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    Bottoms Up! Danes Convert Scotch Into Energy in Lucrative Scheme

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    Many connoisseurs consider imbibing Scotch whisky to be a refreshing and energizing experience. It is a little-known fact, however, that whisky can literally be used as a source of energy, and a lucrative one at that.

    The Scottish Highlands are renowned for their poetic scenery, majestic misty glens, excellent fishing and world-class whisky. Incidentally, it's the whisky part that attracted a Danish biorefinery that produces green energy.

    In the wee hamlet of Rothes, northwest of Aberdeen, the Danish company Aalborg Energie Technik runs a biorefinery that helps utilize tons of waste products from local distilleries (locally known as "mask"), Danish news outlet Copenhagen Post reported.

    "The mask has to be dried before it can be incinerated, which is why we have delivered a plant for drying that uses the surplus heat from the energy production," Hans Erik Askou, the head of Aalborg Energie Technik, told the Danish Confederation for Industry (DI).

    The whisky-processing biorefinery is only one of the 20 that Aalborg Energie Technik runs across Europe, including in its home country Denmark, France, England, Italy, Austria and Germany. According to Hans Erik Askou, each of them has been adapted to work in local conditions.

    Bioenergy, which at first may sound like an eco-friendly whim or a PR-stunt, is in fact a lucrative business in Denmark, accounting for billions of kroner and thousands of jobs, while helping utilizing food waste. Aalborg Energie Technik is only one of 1,200 Danish companies working with bioenergy completely or partially. In total, bioenergy is a booming sector with an annual turnover of 25 billion DKK ($3.6bln). The industry generates 11,500 jobs and exports worth 8 billion DKK ($1.2bln) a year.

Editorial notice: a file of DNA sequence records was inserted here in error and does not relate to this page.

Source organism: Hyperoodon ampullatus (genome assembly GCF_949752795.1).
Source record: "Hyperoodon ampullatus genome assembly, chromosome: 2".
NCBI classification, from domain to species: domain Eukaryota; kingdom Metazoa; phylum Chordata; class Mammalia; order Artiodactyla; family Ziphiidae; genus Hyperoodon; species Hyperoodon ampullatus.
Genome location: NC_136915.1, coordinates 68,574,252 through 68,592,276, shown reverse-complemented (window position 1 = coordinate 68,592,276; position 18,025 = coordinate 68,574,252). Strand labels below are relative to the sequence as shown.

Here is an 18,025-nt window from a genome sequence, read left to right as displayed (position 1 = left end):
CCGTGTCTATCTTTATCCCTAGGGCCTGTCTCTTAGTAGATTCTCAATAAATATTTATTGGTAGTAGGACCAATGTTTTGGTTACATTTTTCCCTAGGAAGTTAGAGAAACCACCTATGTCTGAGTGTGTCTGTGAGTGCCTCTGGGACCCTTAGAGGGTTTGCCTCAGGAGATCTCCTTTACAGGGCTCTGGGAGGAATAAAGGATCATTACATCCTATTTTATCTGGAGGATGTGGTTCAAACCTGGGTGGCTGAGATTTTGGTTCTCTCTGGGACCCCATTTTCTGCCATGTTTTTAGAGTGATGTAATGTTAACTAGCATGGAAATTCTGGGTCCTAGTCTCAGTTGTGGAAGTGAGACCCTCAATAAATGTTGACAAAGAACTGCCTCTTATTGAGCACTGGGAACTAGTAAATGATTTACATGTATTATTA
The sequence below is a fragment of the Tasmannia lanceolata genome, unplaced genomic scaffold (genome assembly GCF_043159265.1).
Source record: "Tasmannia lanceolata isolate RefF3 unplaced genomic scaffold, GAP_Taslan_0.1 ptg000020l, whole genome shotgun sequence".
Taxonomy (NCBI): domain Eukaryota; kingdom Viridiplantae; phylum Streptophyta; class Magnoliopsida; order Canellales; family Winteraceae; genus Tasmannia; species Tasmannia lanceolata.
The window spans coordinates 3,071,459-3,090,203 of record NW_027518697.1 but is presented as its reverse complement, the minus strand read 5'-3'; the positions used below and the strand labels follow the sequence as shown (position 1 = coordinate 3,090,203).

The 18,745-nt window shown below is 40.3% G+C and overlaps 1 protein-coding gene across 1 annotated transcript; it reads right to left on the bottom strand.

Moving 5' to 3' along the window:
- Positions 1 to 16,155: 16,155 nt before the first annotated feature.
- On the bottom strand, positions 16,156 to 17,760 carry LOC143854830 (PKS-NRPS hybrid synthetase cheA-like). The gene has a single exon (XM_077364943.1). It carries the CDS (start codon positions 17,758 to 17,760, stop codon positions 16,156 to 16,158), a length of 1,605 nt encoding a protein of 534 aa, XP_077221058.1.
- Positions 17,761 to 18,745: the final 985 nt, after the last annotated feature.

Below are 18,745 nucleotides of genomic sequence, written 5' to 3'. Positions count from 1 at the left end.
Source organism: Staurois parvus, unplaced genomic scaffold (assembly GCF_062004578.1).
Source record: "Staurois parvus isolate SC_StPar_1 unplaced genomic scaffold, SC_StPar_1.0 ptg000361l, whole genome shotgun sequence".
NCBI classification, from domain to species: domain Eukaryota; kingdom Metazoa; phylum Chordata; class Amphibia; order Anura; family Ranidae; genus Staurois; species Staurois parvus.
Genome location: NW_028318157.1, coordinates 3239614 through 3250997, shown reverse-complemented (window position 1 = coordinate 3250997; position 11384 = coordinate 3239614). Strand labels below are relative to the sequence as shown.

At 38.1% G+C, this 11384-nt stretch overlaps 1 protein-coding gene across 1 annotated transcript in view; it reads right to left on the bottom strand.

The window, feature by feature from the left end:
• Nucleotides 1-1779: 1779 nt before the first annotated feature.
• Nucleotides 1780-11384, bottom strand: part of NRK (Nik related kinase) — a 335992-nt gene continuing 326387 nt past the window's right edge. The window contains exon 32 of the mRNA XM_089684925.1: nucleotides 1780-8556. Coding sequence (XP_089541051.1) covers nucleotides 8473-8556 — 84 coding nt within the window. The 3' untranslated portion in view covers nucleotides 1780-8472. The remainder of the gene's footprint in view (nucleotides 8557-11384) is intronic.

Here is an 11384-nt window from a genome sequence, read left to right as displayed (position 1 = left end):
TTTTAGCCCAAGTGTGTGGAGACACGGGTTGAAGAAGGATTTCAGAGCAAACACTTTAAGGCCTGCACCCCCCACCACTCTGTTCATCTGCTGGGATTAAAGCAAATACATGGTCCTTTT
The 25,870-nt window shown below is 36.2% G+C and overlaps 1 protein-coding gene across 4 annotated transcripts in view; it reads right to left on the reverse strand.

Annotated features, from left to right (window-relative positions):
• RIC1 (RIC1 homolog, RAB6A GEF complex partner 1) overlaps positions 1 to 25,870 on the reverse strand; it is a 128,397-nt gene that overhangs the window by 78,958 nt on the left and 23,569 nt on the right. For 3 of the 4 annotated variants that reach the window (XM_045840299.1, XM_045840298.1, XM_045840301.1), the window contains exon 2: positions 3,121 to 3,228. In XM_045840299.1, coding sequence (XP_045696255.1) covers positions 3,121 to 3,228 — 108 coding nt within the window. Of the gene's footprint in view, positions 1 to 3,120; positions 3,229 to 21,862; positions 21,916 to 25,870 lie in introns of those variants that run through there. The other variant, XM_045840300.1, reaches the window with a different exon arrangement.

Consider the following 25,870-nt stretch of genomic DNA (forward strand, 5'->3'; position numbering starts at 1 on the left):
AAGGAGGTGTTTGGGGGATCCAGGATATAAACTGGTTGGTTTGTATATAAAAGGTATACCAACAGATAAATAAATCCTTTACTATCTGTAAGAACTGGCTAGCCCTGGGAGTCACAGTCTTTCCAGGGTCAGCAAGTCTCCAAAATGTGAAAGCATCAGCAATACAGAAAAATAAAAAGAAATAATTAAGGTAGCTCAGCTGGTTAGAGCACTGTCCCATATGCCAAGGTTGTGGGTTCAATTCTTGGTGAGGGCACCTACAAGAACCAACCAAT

While Danes are not the nation that one automatically associates with whiskey (unlike the Irish or the Scots), they are known to have been waging a not-so-serious "whiskey war" with Canada for decades. The good-natured territorial dispute concerns barren and desolate Hans Island, situated in the middle of the 22-mile wide Nares Strait, which separates Greenland, an autonomous territory of Denmark, from Canada. However, the rival nations never let the "war" degenerate into a real conflict. Officials from both countries are known to have established a tradition of leaving bottles of alcoholic beverages together with welcoming notes for the rivaling party since the 1930s, giving the "war" its name.

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